In the movie ‘My name is Khan’, Shah Rukh Khan made it clear, ‘My name is Khan, and I’m not a terrorist’. The dialogue created quite a stir and was obviously recreated on social media according to various situations. Following from this, the title of this article has been framed to harp on an important point. As most of you might have figured, I do not vote. And as an implied thought, I do not have a voter ID either. But the use of the phrase anti-national is not derived from the contemporary context, but rather borrows from a more classical context.
In my view, the best thing to happen to India, was about 70 years ago when the British ended their reign of colonialism and gave us freedom. But come to think of it now, some would question that decision. Nevertheless, that topic is up for debate for some other time. With freedom, came the gift of democracy and with democracy came the gift of suffrage, the right to vote. Voting remains the single-most important aspect of a democracy. Or should that be rephrased as ‘of a proper functioning, accountable and responsible’ democracy?
Voting just for the sake of voting is a terrible idea that should be discouraged, but the voting system is very important and should be utilized by all those who have enough of a grasp of the candidates to be able to cast a vote responsibly. It may not feel like a significant voice but it is, for the most part, the only one that we have regarding our leaders.
However, the sad truth is that there are more actors than leaders in the political arena. I would rather spend my money on movies to watch actors. Even if their performance is bad, and although I’ve wasted money, I can still earn more money. A vote, I feel, is too precious to be wasted on political actors. Moreover, I can’t earn my vote back. I can only vote again after the end of term for a government. Some movies are bad and some movies are good, unlike the politics in India. Even though you have a choice, your choice is not choosing the best among many, but choosing the least worse among the bad.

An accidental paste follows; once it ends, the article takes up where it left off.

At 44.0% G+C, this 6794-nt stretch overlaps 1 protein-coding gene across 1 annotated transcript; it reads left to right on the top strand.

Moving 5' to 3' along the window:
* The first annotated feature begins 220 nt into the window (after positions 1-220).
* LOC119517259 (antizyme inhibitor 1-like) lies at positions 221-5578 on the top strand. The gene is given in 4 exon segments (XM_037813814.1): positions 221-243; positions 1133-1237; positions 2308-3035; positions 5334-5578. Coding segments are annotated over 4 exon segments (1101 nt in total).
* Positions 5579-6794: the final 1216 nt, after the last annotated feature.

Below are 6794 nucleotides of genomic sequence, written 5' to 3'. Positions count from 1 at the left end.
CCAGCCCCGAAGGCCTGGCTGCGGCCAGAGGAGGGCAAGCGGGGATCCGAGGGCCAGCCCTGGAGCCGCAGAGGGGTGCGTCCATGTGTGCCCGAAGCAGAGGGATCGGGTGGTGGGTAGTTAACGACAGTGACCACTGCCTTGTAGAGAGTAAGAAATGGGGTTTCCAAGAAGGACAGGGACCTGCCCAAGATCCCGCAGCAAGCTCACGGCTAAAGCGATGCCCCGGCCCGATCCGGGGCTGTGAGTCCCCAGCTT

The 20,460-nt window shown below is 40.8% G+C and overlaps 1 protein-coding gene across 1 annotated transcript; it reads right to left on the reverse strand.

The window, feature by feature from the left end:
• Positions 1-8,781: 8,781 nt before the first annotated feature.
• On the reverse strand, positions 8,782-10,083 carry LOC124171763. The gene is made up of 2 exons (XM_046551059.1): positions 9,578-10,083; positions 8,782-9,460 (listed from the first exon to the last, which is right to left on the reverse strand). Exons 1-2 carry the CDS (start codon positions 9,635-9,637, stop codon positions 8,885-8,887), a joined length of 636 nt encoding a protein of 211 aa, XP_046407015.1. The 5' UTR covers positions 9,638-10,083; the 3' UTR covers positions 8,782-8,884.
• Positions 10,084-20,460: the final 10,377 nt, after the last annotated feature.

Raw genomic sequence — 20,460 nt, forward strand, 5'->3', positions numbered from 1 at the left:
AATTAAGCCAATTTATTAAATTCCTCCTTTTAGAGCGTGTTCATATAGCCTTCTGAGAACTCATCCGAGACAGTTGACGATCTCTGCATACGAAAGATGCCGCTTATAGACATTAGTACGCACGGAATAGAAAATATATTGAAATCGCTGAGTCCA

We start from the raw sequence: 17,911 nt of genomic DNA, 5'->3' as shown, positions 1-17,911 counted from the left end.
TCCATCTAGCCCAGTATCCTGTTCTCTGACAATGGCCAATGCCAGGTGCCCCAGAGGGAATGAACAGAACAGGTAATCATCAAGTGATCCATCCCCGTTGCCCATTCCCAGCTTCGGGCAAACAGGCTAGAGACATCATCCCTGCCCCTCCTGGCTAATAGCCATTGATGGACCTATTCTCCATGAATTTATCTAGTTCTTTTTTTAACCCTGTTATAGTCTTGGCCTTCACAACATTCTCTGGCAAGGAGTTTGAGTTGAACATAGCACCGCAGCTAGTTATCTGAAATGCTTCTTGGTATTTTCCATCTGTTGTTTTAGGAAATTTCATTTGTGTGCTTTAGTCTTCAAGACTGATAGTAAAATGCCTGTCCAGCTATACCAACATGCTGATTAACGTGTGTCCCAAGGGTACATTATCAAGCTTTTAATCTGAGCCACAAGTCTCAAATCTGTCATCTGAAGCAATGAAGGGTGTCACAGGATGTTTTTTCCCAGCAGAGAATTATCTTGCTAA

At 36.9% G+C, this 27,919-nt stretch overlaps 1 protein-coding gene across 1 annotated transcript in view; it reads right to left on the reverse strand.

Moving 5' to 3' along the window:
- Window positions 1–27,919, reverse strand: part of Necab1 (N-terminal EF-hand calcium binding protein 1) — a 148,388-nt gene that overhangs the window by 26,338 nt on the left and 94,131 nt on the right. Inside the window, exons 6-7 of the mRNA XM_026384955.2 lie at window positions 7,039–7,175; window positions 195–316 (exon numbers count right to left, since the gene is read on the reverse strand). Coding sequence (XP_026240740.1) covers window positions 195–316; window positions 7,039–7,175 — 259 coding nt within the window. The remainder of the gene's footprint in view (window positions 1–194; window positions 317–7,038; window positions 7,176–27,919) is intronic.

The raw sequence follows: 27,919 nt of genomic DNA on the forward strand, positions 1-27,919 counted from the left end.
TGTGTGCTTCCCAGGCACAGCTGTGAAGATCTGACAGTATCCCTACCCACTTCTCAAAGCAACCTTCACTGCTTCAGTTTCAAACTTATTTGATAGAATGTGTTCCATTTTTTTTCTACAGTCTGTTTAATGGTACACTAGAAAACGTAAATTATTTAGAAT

Further, I’m not hypocritical. I reached my official age for voting four years ago. While this is a very small duration, I’m not stranger to existing debates. Following 70 years of Independence I see very little of my country to be proud of. Voting is a voice, an opinion to state what you want to see in your country. Do not complain if the government party that was elected comes out wrong, Because you made a choice to not vote. You chose to not have a say. Because you didn’t have a say you didn’t participate and you have no right to sit there and complain. People can complain about a government or the opposition only if they vote. I don’t blame or complain about the government, as I don’t vote. I only blame the system.
Both India’s democratic system and state secure their legitimacy through regular free and fair elections that the EC is responsible for conducting. While we know that political control over the bureaucracy has limits, expansion of institutional power is not well understood, and the set of internal and external incentives that shape the behavior of these institutions remain under-theorized. The idea of a free and fair election is paradoxical. The idea of power and money is real. This is what most parties bank on. Voting shouldn’t be done just because one has the right to exercise it. It’s like the police having a gun. Cops don’t go murdering people around just because they have a gun. The police, just as people in a democracy, are responsible and accountable to the law, not outlaws like the mafia who can do anything they wish to.
A decision not to vote is extremely personal. Just like people are motivated to vote using a certain propaganda, non-voters have their inhibitions to not vote. In my opinion, I feel right now no one deserves a precious vote just to acquire power. Maybe someone worthy of the power he/she aspires for would surface in reality somewhere down the line.
Picture Credits: Ethelo Decisions